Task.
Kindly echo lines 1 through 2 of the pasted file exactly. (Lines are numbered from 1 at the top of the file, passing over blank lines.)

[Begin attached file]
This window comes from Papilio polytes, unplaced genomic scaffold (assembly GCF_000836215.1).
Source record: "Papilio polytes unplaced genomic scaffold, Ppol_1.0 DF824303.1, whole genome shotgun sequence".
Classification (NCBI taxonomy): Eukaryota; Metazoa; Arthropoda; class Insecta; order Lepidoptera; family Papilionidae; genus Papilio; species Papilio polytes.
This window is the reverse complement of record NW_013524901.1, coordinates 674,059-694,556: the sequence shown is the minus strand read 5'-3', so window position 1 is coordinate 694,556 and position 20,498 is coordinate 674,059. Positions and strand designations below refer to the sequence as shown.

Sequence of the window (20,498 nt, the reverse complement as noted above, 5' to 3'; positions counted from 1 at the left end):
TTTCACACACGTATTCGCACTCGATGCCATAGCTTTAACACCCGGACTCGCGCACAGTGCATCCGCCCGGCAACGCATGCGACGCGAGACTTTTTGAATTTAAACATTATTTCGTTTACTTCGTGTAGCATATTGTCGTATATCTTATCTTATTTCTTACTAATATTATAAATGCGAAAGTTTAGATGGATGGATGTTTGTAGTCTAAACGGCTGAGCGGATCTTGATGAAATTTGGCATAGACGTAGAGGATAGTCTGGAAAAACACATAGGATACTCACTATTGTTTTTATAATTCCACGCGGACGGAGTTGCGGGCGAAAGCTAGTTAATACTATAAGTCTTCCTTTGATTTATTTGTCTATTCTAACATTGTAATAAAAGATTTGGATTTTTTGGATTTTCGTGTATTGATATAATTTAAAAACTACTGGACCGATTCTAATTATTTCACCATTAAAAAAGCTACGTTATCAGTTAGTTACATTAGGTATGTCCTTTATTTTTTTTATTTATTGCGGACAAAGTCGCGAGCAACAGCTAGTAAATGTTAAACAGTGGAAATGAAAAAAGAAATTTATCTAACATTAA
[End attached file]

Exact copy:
This window comes from Papilio polytes, unplaced genomic scaffold (assembly GCF_000836215.1).
Source record: "Papilio polytes unplaced genomic scaffold, Ppol_1.0 DF824303.1, whole genome shotgun sequence".